Darker Fall Reflections: Follow Your "Noes"
In this post, we'll explore three different types of "noes", but first, to set the scene...
This time of year (November in Ontario, especially after the time change) I can't help but notice the dark. It's there all year long, every single night, but there's just something about the darkness of fall evenings that I find captivating. Perhaps it's the way the darkness gradually creeps in earlier and earlier each night and lingers longer in the morning. Perhaps it's the sharp contrast to summer's heat and brightness, still fresh in our memories. Even winter nights, though long and cold, don't seem as dark when the ground is covered in glistening white snow.
I also notice decay. The trees let go of their leaves, which perfume the air with sweet rotting smells as they gather and decompose. The flowers turn their heads down, fade from vibrant hues to black, and slowly crumple into skeletal versions of themselves. Nightly frost forces gardeners to call it quits for the season, as the vegetables can no longer thrive beyond this point (except for maybe kale...What a crazy plant! But I digress...)
Naturally, I'm quite a positive person most of the time. A yes person. Not that I compulsively say yes to everything without maintaining healthy boundaries, but I do love feeling into my yesses. Like what I'm grateful for in this moment. Or what I want more of in my life (e.g., more exercise, more meditating, more vegetables, more reading, more fun, more time spent with friends, etc.). Even in difficult situations, I tend to focus on the positive, or what I can learn from the experience.
But what about the other side of the coin? The negative. The darkness. The decay. What about things I want less of? Things that have served their purpose and now need to go? What about things that are inevitably ending, with or without my consent?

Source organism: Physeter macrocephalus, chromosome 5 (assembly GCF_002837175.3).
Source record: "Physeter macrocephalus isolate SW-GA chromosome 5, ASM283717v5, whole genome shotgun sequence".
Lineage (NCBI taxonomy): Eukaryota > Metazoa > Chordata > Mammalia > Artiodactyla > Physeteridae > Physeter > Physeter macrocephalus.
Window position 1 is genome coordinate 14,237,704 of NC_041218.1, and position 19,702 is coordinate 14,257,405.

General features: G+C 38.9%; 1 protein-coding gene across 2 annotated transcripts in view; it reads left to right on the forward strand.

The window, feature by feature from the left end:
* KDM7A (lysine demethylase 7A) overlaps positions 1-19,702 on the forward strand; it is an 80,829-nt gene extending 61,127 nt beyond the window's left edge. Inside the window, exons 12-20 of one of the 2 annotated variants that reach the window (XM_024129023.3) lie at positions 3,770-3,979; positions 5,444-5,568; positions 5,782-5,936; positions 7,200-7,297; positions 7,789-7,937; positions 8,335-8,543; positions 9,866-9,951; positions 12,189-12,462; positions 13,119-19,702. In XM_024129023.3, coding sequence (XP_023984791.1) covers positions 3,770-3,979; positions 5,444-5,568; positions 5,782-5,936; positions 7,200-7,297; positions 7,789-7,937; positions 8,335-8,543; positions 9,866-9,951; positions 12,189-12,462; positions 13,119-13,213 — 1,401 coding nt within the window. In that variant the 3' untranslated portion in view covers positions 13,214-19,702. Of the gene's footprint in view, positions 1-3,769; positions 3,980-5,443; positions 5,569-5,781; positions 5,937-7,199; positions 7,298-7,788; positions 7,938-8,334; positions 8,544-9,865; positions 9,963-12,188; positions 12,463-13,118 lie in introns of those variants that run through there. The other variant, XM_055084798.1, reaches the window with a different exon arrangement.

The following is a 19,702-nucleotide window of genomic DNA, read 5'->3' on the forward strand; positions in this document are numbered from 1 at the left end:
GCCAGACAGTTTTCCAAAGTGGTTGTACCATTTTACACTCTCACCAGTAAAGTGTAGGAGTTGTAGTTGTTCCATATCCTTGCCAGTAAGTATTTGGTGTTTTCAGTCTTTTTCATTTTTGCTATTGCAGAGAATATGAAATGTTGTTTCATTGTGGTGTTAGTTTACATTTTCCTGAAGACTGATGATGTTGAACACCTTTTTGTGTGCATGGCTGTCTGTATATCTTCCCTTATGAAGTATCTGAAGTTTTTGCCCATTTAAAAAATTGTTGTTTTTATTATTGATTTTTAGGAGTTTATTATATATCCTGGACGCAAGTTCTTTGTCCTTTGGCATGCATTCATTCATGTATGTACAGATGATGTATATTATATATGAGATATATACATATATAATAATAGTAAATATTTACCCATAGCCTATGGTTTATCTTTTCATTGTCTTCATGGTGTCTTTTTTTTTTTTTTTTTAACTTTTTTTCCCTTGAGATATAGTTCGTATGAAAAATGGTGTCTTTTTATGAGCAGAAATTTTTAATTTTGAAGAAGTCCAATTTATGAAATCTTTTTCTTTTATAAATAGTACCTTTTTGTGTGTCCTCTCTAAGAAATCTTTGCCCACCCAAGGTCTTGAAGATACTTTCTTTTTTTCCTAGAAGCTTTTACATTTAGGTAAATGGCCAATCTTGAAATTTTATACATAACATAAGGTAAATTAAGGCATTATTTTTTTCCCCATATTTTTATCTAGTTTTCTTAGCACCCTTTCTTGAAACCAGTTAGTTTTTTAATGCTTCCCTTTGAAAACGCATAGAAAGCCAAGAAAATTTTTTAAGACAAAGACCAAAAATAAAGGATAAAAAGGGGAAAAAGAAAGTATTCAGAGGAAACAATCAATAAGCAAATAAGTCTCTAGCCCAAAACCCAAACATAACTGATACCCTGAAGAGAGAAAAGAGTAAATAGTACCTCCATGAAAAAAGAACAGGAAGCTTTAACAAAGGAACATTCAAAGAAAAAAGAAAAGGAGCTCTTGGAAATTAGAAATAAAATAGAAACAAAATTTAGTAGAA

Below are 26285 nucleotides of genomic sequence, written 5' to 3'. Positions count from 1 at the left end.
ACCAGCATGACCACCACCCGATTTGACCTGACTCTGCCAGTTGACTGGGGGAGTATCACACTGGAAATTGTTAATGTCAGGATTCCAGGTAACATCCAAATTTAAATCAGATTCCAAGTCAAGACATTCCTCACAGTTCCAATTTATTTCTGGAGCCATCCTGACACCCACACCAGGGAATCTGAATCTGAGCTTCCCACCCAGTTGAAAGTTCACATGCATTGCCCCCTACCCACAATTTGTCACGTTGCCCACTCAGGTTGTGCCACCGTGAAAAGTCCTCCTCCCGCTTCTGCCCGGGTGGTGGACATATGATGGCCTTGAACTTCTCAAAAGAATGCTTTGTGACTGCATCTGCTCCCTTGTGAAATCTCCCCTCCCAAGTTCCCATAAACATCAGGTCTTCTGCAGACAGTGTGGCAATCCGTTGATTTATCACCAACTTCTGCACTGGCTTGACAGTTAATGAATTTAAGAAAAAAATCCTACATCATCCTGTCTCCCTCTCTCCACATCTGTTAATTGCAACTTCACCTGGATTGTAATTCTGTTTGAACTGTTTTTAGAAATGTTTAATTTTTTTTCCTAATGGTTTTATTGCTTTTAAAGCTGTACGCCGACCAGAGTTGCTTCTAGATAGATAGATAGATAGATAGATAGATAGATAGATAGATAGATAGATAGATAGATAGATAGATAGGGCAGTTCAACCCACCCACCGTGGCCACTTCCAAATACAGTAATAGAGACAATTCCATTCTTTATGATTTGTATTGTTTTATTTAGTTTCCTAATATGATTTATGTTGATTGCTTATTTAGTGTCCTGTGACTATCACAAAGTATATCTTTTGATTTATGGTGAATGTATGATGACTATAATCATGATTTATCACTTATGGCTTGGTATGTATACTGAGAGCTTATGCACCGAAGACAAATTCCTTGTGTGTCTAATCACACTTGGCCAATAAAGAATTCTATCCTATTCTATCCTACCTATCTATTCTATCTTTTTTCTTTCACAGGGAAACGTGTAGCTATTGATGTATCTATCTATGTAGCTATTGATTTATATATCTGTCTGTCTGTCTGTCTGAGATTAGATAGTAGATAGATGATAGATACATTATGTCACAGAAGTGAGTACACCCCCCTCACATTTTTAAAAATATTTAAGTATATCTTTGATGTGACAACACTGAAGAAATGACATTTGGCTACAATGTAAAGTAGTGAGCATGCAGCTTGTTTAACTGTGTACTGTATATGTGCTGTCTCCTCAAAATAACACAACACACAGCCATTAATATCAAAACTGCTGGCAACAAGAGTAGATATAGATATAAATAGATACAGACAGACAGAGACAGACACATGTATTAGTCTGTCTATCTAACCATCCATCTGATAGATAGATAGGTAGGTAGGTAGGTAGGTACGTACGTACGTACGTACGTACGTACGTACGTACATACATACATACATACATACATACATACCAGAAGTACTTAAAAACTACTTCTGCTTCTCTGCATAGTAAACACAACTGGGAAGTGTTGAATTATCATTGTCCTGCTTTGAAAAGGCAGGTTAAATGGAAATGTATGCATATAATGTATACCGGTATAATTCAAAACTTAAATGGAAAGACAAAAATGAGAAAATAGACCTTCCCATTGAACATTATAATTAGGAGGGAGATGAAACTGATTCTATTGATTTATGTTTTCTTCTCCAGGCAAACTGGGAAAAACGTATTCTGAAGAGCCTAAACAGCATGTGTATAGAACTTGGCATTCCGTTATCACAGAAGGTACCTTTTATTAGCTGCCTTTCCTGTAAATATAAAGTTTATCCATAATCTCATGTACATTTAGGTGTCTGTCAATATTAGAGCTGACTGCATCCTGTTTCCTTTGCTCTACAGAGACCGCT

In other words, what about feeling into my noes? (Not to be confused with "nose", even though "noes" looks like a typo!)
As I'm noticing the darkness and decay around me, I'm inviting my inner noes into my awareness.
One thing I've noticed so far is that there are different types of noes. Today I'm going to focus on three main noes that take on completely different meanings, depending on where the emphasis is placed in this powerful two-letter word:
If you've ever tried to take Halloween candy away from a little kid, you've likely heard this one. It's that face-scrunching, fist-clenching, arm-crossing, face-turned-to-the-side-because-you-can't-take-it-from-me-if-I-don't-look-at-you! kind of no.
Picture someone spilling all of their Halloween candy right into a cold, dirty puddle. It's that instinctive slow-mo arm reach to prevent it from happening, even though you're fully aware there's nothing you can do to stop it.
The calm, collected, definitive answer a parent would give if their child asked if they could eat all of their Halloween candy at once. This is the firm, no-negotiating, clear boundary type of no.
Here's a little story that illustrates some small-scale noes I've felt over the past few days: